Advance Australia Fair should not be played before the All Stars match between the Indigenous and Maori teams.
This is not a piece about whether we need to change the Australian national anthem – I’ve got thoughts on that particular issue, but will park them for now.
Instead, I simply agree with Ryan James’ statement on the issue from earlier this month, when he told reporters that he and his Indigenous teammates don’t want the Aussie anthem played prior to the match on the Gold Coast on February 22.
“We sat down and talked about it last year and it just doesn’t represent us or what we do,” James said.
The anthem has been a thorny issue of late, with most Indigenous players opting not to sing it when it was played before rep games this year.
That’s been the case with most footy players throughout my life, with one or two really belting it out, a handful making a show of slightly moving their mouths – literally paying lip service to the tune – but many simply standing with their jaws clamped, none too fussed about participating in a little singsong before 80 intense minutes.
However, this latest issue is not a case of opting against singing because it doesn’t get them revved up. Rather, as James put it, Indigenous players have said it doesn’t represent them.
The specific issue tends to be the word “young” in the second line – “for we are young and free” – which obviously does not apply to a civilisation some 60,000 years old.
It may be one word, however it’s still a big deal – an ignorant oversight at best, intentionally exclusionary at worst – which means it’s completely understandable that Indigenous people don’t recognise it as being representative of them.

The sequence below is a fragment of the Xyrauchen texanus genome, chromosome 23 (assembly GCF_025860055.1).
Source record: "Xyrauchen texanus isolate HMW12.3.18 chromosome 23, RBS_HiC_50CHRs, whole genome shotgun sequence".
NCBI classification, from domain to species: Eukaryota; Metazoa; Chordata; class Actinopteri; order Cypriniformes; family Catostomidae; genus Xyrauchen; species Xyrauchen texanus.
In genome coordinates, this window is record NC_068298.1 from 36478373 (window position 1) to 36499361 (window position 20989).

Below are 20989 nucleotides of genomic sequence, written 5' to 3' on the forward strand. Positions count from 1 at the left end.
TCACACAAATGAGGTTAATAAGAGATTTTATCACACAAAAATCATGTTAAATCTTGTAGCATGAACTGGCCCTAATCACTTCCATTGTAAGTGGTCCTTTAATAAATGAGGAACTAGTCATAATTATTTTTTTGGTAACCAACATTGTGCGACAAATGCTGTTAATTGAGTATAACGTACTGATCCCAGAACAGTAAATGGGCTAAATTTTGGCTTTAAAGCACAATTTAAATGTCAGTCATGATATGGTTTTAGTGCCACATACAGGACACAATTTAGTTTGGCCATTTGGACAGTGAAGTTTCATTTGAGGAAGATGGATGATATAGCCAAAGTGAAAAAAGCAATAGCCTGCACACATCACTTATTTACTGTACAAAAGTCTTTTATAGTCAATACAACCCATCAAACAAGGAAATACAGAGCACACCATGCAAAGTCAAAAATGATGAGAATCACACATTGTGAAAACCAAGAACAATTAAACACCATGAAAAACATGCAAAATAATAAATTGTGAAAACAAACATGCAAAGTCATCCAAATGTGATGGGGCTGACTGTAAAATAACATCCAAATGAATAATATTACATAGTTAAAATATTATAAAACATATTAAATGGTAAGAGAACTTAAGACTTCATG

And if it’s not representative of the Indigenous team, and it’s obviously not representative of the Maori team, then why bother to play it?
It’d be a bit like playing God Save the Queen before a State of Origin match. I mean, sure, it’s still our country’s royal anthem, but even the most ardent Queenslander would resent likely having to listen to that particular ditty – let alone stand and sing it – before a game between two Aussie states.
In fact, the reason Advance Australia Fair ended up becoming our anthem was because Gough Whitlam recognised in 1973 that a song imploring God to protect the Queen of England probably wasn’t representative of a secular nation on the other side of the world.
Ultimately, the All Stars’ stance will likely spark a larger discussion around the appropriateness of our anthem.
James is actually hoping for it to happen.
“It’s a good time for the players and the NRL to make some decisions,” he told NRL.com.
“There are a lot of things that still need to be raised and talked about. The conversations have definitely started. It just brings it more to light with the players and all the media around it.”
Regardless, the easiest thing for the NRL to do is to treat the All Stars match the same way it does a standard club game – just don’t play any anthem.
Offer our Maori guests the opportunity to perform the Haka as an expression of their culture and certainly embrace this week-long exploration of each other’s heritage.
But if singing a song is going to offend rather than unite the team it’s supposed to represent, it seems pretty straightforward that we just don’t play it.